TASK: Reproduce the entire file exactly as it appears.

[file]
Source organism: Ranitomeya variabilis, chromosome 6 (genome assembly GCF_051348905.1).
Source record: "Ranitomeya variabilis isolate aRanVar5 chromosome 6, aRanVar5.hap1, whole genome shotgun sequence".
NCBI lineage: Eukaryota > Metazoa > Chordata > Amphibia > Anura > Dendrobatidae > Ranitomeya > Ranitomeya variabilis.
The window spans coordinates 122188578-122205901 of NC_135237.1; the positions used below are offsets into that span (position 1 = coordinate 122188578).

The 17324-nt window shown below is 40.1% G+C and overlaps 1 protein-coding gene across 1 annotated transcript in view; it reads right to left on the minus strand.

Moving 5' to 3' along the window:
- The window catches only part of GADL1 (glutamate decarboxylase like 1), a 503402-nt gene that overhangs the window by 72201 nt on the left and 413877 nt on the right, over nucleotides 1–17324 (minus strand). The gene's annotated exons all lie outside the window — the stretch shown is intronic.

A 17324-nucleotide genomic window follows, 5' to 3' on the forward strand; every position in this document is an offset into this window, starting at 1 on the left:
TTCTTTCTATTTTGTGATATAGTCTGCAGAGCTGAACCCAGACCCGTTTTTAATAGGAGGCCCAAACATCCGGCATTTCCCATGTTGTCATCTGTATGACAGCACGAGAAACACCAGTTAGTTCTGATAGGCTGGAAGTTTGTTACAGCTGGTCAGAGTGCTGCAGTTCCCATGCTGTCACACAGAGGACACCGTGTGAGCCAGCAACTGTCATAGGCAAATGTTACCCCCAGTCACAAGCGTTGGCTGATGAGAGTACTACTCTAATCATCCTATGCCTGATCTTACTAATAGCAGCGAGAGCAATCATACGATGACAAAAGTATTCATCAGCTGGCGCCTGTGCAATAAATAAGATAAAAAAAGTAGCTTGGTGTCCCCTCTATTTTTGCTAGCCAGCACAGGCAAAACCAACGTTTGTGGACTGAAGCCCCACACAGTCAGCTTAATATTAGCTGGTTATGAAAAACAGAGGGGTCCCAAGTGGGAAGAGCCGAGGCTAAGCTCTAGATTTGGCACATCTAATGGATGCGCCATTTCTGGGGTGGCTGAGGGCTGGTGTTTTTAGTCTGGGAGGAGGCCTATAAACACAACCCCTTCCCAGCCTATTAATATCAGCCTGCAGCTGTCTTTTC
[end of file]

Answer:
Source organism: Ranitomeya variabilis, chromosome 6 (genome assembly GCF_051348905.1).
Source record: "Ranitomeya variabilis isolate aRanVar5 chromosome 6, aRanVar5.hap1, whole genome shotgun sequence".
NCBI lineage: Eukaryota > Metazoa > Chordata > Amphibia > Anura > Dendrobatidae > Ranitomeya > Ranitomeya variabilis.
The window spans coordinates 122188578-122205901 of NC_135237.1; the positions used below are offsets into that span (position 1 = coordinate 122188578).

The 17324-nt window shown below is 40.1% G+C and overlaps 1 protein-coding gene across 1 annotated transcript in view; it reads right to left on the minus strand.

Moving 5' to 3' along the window:
- The window catches only part of GADL1 (glutamate decarboxylase like 1), a 503402-nt gene that overhangs the window by 72201 nt on the left and 413877 nt on the right, over nucleotides 1–17324 (minus strand). The gene's annotated exons all lie outside the window — the stretch shown is intronic.

A 17324-nucleotide genomic window follows, 5' to 3' on the forward strand; every position in this document is an offset into this window, starting at 1 on the left:
TTCTTTCTATTTTGTGATATAGTCTGCAGAGCTGAACCCAGACCCGTTTTTAATAGGAGGCCCAAACATCCGGCATTTCCCATGTTGTCATCTGTATGACAGCACGAGAAACACCAGTTAGTTCTGATAGGCTGGAAGTTTGTTACAGCTGGTCAGAGTGCTGCAGTTCCCATGCTGTCACACAGAGGACACCGTGTGAGCCAGCAACTGTCATAGGCAAATGTTACCCCCAGTCACAAGCGTTGGCTGATGAGAGTACTACTCTAATCATCCTATGCCTGATCTTACTAATAGCAGCGAGAGCAATCATACGATGACAAAAGTATTCATCAGCTGGCGCCTGTGCAATAAATAAGATAAAAAAAGTAGCTTGGTGTCCCCTCTATTTTTGCTAGCCAGCACAGGCAAAACCAACGTTTGTGGACTGAAGCCCCACACAGTCAGCTTAATATTAGCTGGTTATGAAAAACAGAGGGGTCCCAAGTGGGAAGAGCCGAGGCTAAGCTCTAGATTTGGCACATCTAATGGATGCGCCATTTCTGGGGTGGCTGAGGGCTGGTGTTTTTAGTCTGGGAGGAGGCCTATAAACACAACCCCTTCCCAGCCTATTAATATCAGCCTGCAGCTGTCTTTTC